Opposition leader educated at Eton is new Thai PM

An Oxford-educated fan of Newcastle United Football Club, who also has a taste for Albert Camus, has been elected Thailand's third prime minister in as many months – a position heavy with challenges and political uncertainty.

Abhisit Vejjajiva, leader of the opposition Democrat Party, took charge yesterday with a slim majority and against a backdrop of ongoing turmoil. In an early sign of the challenges he is likely to face, supporters of the former government blocked access to the parliament building after the vote and smashed the windows of MPs' cars.

The Old Etonian, who comes from a wealthy family of Thai-Chinese origin, was elected after a court ruling last month that banned three coalition parties and the then Prime Minister, Somchai Wongsawat, from participating in politics for several years.

Those parties had hoped they could reform under a different banner, but it proved impossible to reach an agreement. As a result, the way was opened for Mr Abhisit, 44. He secured the position yesterday with 235 votes to 198. How long that slim majority holds remains to be seen; by-elections are due to be held for 29 positions that belonged to the MPs effectively sacked by last month's court decision.

Analysts say Mr Abhisit's main task will be to address Thailand's mounting economic problems and to convince foreign tourists that the country is a safe place to visit. Last month, demonstrations by anti-government protesters saw the country's airports closed down and thousands of tourists stranded. For a country that depends heavily on the tourist industry, such incidents are hugely damaging. But the youthful Prime Minister with a penchant for existential angst will also have to deal with his political opponents, namely the supporters of the former leader Thaksin Shinawatra. The onetime telecoms tycoon was ousted in a bloodless coup in 2006 but still has widespread support in the country, particularly amid the rural poor. The previous two premiers have been allies of Mr Thaksin and members of the now-banned People's Power Party (PPP).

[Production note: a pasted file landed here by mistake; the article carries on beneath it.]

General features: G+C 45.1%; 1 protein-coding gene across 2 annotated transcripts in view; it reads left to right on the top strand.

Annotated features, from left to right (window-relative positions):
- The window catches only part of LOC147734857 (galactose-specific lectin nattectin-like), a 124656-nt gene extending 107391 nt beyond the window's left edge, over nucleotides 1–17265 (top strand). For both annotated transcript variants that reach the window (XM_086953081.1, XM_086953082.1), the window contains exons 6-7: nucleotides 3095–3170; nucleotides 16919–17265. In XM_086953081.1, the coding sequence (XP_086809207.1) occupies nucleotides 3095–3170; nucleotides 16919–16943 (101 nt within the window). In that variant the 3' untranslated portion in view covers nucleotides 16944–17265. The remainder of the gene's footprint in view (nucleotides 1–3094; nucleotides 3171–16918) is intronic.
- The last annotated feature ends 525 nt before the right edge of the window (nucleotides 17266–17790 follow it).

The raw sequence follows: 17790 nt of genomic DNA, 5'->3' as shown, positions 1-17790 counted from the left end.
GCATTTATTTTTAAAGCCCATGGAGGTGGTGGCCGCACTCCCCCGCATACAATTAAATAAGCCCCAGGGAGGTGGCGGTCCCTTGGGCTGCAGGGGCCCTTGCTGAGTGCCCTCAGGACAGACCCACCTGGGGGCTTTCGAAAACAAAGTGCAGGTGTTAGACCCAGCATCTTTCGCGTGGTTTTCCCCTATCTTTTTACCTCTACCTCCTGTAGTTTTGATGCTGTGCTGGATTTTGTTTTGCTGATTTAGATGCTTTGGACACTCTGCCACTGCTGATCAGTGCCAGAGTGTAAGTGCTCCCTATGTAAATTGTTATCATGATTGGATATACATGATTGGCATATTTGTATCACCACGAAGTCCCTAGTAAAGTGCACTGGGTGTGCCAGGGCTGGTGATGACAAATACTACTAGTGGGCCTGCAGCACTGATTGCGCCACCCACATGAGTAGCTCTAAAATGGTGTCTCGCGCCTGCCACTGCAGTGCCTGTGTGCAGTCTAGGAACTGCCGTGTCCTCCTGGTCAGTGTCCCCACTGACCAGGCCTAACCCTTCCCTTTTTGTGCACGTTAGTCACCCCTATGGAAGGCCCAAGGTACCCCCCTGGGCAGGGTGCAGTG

"Abhisit is untested and that is both good and bad. He has a clean record. He is well-educated, eloquent and principled so the public will likely give him a chance," Panithan Wattanayagorn, a political scientist at Bangkok's Chulalongkorn University, told the Associated Press. He said that as the opposition leader, Mr Abhisit had not outlined a solution to the many problems facing the country, something that he would have to quickly remedy. "That is his weakness and that lack of decisiveness and clear political stance could turn against him very quickly," added Professor Panithan. "It's going to be among Thailand's roughest premierships."